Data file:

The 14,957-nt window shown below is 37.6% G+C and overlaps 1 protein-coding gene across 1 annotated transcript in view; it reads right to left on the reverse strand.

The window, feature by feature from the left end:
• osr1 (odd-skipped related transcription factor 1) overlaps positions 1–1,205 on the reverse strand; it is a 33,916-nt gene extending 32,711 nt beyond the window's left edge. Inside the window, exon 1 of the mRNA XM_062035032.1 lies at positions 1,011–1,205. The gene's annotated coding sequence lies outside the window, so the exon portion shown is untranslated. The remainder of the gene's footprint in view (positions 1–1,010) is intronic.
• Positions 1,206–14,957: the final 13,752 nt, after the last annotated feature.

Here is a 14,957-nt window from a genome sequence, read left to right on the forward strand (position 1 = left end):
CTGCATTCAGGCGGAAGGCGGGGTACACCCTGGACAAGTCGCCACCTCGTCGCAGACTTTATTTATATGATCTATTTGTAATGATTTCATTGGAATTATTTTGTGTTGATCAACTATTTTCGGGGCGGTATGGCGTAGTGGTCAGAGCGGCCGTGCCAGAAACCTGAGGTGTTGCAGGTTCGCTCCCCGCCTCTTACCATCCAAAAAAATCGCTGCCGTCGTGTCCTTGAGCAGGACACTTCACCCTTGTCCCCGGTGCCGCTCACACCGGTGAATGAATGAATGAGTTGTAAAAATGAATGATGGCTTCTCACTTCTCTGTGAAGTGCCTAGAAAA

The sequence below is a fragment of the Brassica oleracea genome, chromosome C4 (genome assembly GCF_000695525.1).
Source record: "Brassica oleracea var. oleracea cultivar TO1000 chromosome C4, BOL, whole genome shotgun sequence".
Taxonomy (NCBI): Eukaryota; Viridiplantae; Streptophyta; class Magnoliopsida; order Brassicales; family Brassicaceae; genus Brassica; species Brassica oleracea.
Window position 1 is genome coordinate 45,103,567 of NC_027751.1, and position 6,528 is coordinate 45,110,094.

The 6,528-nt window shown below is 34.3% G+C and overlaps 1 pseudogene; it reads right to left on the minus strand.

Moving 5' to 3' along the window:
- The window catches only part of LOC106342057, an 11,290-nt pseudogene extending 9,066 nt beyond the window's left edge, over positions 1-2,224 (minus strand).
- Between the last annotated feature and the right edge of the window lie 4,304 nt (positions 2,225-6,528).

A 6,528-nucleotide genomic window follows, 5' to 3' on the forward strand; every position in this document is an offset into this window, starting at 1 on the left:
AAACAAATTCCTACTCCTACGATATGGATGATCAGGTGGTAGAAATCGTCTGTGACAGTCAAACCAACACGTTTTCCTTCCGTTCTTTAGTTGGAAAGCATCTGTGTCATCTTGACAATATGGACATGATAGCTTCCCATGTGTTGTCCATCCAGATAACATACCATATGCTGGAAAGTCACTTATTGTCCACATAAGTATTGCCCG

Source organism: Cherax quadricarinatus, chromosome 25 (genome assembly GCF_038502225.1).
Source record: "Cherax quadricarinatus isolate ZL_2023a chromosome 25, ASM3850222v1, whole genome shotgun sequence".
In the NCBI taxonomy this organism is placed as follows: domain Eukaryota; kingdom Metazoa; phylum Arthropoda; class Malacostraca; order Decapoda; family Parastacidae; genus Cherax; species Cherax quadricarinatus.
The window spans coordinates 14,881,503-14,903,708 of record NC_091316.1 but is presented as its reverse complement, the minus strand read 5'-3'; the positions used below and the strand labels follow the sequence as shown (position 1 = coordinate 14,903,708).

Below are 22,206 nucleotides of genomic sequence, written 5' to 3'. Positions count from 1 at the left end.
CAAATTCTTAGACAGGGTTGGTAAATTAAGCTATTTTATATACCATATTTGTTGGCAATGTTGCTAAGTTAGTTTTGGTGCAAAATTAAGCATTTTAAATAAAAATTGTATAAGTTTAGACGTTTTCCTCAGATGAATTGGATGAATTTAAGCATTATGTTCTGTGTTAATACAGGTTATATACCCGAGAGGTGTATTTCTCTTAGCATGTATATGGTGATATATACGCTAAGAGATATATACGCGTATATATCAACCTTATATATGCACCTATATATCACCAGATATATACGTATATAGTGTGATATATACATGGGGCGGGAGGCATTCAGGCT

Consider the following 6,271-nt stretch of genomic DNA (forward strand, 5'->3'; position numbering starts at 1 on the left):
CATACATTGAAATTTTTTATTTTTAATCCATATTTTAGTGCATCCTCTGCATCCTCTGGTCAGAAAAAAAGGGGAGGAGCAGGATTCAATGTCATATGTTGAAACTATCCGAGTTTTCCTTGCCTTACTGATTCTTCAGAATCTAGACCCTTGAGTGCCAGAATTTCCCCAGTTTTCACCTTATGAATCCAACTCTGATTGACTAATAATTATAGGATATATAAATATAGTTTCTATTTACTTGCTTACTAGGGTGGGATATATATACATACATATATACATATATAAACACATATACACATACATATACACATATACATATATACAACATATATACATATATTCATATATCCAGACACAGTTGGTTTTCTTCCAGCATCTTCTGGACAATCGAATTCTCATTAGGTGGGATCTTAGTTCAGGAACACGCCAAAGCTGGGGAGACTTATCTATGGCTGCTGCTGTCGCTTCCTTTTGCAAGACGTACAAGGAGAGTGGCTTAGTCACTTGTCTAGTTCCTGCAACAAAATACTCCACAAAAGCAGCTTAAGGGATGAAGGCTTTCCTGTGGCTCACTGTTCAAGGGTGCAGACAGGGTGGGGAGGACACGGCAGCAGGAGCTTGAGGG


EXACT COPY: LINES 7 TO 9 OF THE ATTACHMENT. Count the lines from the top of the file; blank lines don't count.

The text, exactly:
The sequence below is a fragment of the Brassica oleracea genome, chromosome C4 (genome assembly GCF_000695525.1).
Source record: "Brassica oleracea var. oleracea cultivar TO1000 chromosome C4, BOL, whole genome shotgun sequence".
Taxonomy (NCBI): Eukaryota; Viridiplantae; Streptophyta; class Magnoliopsida; order Brassicales; family Brassicaceae; genus Brassica; species Brassica oleracea.